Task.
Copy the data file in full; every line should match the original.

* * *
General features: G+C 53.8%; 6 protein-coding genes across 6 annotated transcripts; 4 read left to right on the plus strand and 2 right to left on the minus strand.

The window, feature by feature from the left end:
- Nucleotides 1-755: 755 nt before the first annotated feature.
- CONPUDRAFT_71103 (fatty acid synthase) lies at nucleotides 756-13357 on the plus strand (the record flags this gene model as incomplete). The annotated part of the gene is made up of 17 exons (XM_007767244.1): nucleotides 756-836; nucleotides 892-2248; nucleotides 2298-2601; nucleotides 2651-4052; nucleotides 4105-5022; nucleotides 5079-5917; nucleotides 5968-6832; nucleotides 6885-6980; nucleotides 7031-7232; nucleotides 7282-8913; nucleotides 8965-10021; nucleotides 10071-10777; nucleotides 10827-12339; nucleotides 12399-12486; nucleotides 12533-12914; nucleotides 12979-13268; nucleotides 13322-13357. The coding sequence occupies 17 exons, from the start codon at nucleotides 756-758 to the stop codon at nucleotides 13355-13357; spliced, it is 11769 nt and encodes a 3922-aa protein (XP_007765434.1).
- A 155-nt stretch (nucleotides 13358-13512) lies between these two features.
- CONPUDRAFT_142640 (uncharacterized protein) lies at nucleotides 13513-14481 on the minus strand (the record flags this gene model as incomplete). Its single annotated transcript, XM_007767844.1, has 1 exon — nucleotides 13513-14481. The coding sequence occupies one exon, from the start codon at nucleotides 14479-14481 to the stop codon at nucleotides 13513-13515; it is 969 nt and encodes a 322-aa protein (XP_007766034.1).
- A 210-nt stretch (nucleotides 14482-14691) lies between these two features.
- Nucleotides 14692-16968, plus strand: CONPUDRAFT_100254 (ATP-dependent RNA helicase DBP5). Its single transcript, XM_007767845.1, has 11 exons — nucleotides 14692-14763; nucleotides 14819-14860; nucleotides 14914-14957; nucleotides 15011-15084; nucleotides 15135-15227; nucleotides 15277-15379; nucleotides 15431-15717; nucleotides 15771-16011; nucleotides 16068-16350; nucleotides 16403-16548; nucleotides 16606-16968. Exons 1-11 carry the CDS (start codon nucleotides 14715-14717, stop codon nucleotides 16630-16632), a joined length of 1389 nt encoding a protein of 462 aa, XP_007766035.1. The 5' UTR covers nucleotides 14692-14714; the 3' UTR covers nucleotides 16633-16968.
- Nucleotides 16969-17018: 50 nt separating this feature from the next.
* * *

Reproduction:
General features: G+C 53.8%; 6 protein-coding genes across 6 annotated transcripts; 4 read left to right on the plus strand and 2 right to left on the minus strand.

The window, feature by feature from the left end:
- Nucleotides 1-755: 755 nt before the first annotated feature.
- CONPUDRAFT_71103 (fatty acid synthase) lies at nucleotides 756-13357 on the plus strand (the record flags this gene model as incomplete). The annotated part of the gene is made up of 17 exons (XM_007767244.1): nucleotides 756-836; nucleotides 892-2248; nucleotides 2298-2601; nucleotides 2651-4052; nucleotides 4105-5022; nucleotides 5079-5917; nucleotides 5968-6832; nucleotides 6885-6980; nucleotides 7031-7232; nucleotides 7282-8913; nucleotides 8965-10021; nucleotides 10071-10777; nucleotides 10827-12339; nucleotides 12399-12486; nucleotides 12533-12914; nucleotides 12979-13268; nucleotides 13322-13357. The coding sequence occupies 17 exons, from the start codon at nucleotides 756-758 to the stop codon at nucleotides 13355-13357; spliced, it is 11769 nt and encodes a 3922-aa protein (XP_007765434.1).
- A 155-nt stretch (nucleotides 13358-13512) lies between these two features.
- CONPUDRAFT_142640 (uncharacterized protein) lies at nucleotides 13513-14481 on the minus strand (the record flags this gene model as incomplete). Its single annotated transcript, XM_007767844.1, has 1 exon — nucleotides 13513-14481. The coding sequence occupies one exon, from the start codon at nucleotides 14479-14481 to the stop codon at nucleotides 13513-13515; it is 969 nt and encodes a 322-aa protein (XP_007766034.1).
- A 210-nt stretch (nucleotides 14482-14691) lies between these two features.
- Nucleotides 14692-16968, plus strand: CONPUDRAFT_100254 (ATP-dependent RNA helicase DBP5). Its single transcript, XM_007767845.1, has 11 exons — nucleotides 14692-14763; nucleotides 14819-14860; nucleotides 14914-14957; nucleotides 15011-15084; nucleotides 15135-15227; nucleotides 15277-15379; nucleotides 15431-15717; nucleotides 15771-16011; nucleotides 16068-16350; nucleotides 16403-16548; nucleotides 16606-16968. Exons 1-11 carry the CDS (start codon nucleotides 14715-14717, stop codon nucleotides 16630-16632), a joined length of 1389 nt encoding a protein of 462 aa, XP_007766035.1. The 5' UTR covers nucleotides 14692-14714; the 3' UTR covers nucleotides 16633-16968.
- Nucleotides 16969-17018: 50 nt separating this feature from the next.